Until the 26th of August
Art Centre College of Design
1700 Lida Street
Pasadena, CA 91103
Tuesday through Sunday:
12 noon to 5 pm
12 noon to 9 pm
The long-time assistants of the iconic fashion photographer Helmut Newton, photographers Mark Arbeit, George Holz and Just Loomis, have paid a tribute to their mentor in this exhibition that showcases the arrival back at the site of their first meeting between the Boys and Helmut. This expectional exhibition, which is being displayed at the Art Centre’s Alyce de Roulet Williamson Gallery features a retrospective of about 150 prints from each assistants individual work showing the profound influence Newton had on them all. As well as several items of memorabilia, consisting of snapshots, handwritten notes, journal pages, contact sheets, Polaroids documenting the trio’s years working with Newton. In the sensual, striking fashion editorial and portraiture by Arbeit, Loomis and Holz, the viewer is able to detect the direct line of influence from Newton to his apprentices. In June 2010, Three Boys from Pasadena premiered at the Helmut Newton Foundation in Berlin. The Three Boys from Pasadena: A Tribute to Helmut Newton (curated by June Newton) is an unusual memorial to one of the 20th century’s most iconic photographers, revealing a personal and professional relationships among the photographer and his assistants.
In 1979, the three young inspiring photographers decided to boldly approach Newton after getting a tip that he would be dropping into a Pasadena boutique. While still an Art Centre student, Arbeit was shooting fashion pictures for the Rodeo Drive boutique Lina Lee, when he heard that Newton was going to stop by the Beverly Hills store. Arbeit and Holz waited for him all day, hoping to meet the ‘King of Kink’. When the connection was made, Newton was intrigued enough by the students to invite them (and Loomis) to his hotel to show him their work. When they arrived, Newton was friendly but blunt about their work. “It taught me it takes time. You have to work and work at a style before it comes out. He taught me, don’t lock yourself into something,” Arbeit adds. “He saw something pure and innocent in young photographers, but he also saw a dedication and seriousness about us, and he let us into his world.” Since that day they have been his assistants for life. It was the beginning of a professional and personal relationship that would last up until Newton’s death in 2004.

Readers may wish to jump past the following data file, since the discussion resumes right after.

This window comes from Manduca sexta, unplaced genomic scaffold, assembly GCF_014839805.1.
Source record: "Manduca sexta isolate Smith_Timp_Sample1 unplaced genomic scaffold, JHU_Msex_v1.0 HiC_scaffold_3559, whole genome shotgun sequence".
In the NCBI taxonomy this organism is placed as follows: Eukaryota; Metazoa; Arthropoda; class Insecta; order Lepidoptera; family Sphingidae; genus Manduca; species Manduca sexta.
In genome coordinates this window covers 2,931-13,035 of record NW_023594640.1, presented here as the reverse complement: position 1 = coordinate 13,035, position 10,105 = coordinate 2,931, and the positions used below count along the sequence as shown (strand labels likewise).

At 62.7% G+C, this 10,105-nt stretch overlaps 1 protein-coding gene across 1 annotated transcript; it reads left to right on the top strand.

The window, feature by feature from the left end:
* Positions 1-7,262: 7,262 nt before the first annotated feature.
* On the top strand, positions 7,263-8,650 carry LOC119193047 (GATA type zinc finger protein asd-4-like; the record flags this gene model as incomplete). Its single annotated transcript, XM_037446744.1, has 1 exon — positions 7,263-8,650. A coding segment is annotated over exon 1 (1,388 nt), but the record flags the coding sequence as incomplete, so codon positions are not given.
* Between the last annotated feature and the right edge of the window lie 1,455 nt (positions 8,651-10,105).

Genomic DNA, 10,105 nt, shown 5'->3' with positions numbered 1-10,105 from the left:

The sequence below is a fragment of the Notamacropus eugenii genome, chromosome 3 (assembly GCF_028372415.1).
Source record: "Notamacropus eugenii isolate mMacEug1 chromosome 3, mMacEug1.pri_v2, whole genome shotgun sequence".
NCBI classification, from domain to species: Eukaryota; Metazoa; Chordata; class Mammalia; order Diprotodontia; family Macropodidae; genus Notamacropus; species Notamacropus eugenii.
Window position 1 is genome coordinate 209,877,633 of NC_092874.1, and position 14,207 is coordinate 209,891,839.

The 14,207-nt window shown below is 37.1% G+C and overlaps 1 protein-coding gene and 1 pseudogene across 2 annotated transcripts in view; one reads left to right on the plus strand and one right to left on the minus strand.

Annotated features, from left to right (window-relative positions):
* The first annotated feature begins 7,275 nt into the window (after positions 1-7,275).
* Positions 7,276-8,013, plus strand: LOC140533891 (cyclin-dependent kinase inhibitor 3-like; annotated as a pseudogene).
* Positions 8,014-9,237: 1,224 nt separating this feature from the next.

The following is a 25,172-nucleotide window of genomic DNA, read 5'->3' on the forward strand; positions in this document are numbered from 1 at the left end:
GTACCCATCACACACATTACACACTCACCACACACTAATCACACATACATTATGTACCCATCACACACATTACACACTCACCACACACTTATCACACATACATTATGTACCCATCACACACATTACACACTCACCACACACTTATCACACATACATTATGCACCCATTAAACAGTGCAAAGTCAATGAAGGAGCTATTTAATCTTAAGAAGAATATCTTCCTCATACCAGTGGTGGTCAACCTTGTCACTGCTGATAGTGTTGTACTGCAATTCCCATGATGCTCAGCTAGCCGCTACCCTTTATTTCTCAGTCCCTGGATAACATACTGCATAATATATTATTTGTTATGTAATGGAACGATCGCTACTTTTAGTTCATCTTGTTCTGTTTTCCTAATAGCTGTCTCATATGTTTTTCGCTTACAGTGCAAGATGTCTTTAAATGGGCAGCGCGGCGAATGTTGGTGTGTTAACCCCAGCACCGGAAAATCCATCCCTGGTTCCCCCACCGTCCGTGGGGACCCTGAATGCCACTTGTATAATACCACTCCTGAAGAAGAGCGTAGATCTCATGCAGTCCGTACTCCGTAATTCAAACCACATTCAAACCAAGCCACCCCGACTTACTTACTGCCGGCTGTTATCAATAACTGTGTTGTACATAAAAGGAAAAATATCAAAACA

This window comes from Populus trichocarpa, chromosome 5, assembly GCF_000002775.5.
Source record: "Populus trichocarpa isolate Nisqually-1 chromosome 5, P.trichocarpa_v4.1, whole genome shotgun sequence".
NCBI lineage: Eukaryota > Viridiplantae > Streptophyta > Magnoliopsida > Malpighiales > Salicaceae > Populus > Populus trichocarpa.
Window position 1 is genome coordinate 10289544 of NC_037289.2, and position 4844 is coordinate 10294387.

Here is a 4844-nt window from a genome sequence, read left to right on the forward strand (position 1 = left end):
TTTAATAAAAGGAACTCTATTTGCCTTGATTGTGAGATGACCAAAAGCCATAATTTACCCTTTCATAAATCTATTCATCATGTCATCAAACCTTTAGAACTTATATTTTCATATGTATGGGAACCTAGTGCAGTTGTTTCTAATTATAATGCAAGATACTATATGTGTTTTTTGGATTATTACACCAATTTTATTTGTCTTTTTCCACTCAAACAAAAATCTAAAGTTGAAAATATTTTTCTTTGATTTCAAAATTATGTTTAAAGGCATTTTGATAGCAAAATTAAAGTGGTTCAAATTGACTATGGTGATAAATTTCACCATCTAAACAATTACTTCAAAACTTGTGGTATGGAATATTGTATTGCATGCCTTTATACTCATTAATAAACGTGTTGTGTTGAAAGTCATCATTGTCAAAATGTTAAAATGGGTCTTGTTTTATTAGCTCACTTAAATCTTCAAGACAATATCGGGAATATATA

Newton first became recognised as a fashion photographer, by shooting long-legged models in high heels in erotic layouts for publications such as Vogue and later added sadomasochistic nudes and celebrities in provocative poses to his portfolio. “It was his point of view and how he carried himself,” says Holz, now a well-established magazine photographer. “You learned by osmosis. There is a little of that Helmut DNA ingrained in all of us. For him, there was no difference between his commercial work and his fine art work. He approached every photograph the same.”
Their connection with Newton lasted 25 years, beginning as students and assistants, but grew into a lasting mentorship long after each had found success in photography. “He was shooting [pictures] up till the very end,” Holz says. “He was excited like a little kid.”
Newton was then a highly regarded and inventive editorial photographer but was only beginning to reach beyond the fashion world with his very personal vision which was revealed in his first books, in 1976’s entitled “White Women” and 1978’s “Sleepless Nights.” “It was prime-time Helmut,” Holz says. Newton’s new pictures revealed a world rooted in memories of growing up in Weimar, Germany, with big, powerful women in stiletto heels and little else, or dressed in elegant European suits and vivid colors, boots, furs and generally revealing couture. “They were so completely different,” says Loomis about the pictures. “People call it decadence, but there is such a sense of style about that period, a definite energy in women and in culture. He was able to translate that to the page in a very striking way.”
“Helmut loved women. You can see it in his pictures. And the girls loved him. He could get anyone to do anything, no matter how famous they were. They wanted to be shot by Helmut.” It was Newton who urged the trio to move to Milan, where a young photographer might find a magazine art director more willing to give him a chance. All three did end up there, and struggled. “We lived out of each other’s pockets,” Loomis recalls.
After Newton’s death, June Newton (his wife and photographer who went by the name Alice Springs) kept in touch with his three Art Centre assistants, with frequent reunions during her winter stays at the Marmont. In recent years, Holz has been based in upstate New York, Arbeit in Hawaii and Loomis in Malibu. All three are represented locally by the Fahey/Klein Gallery on La Brea Avenue.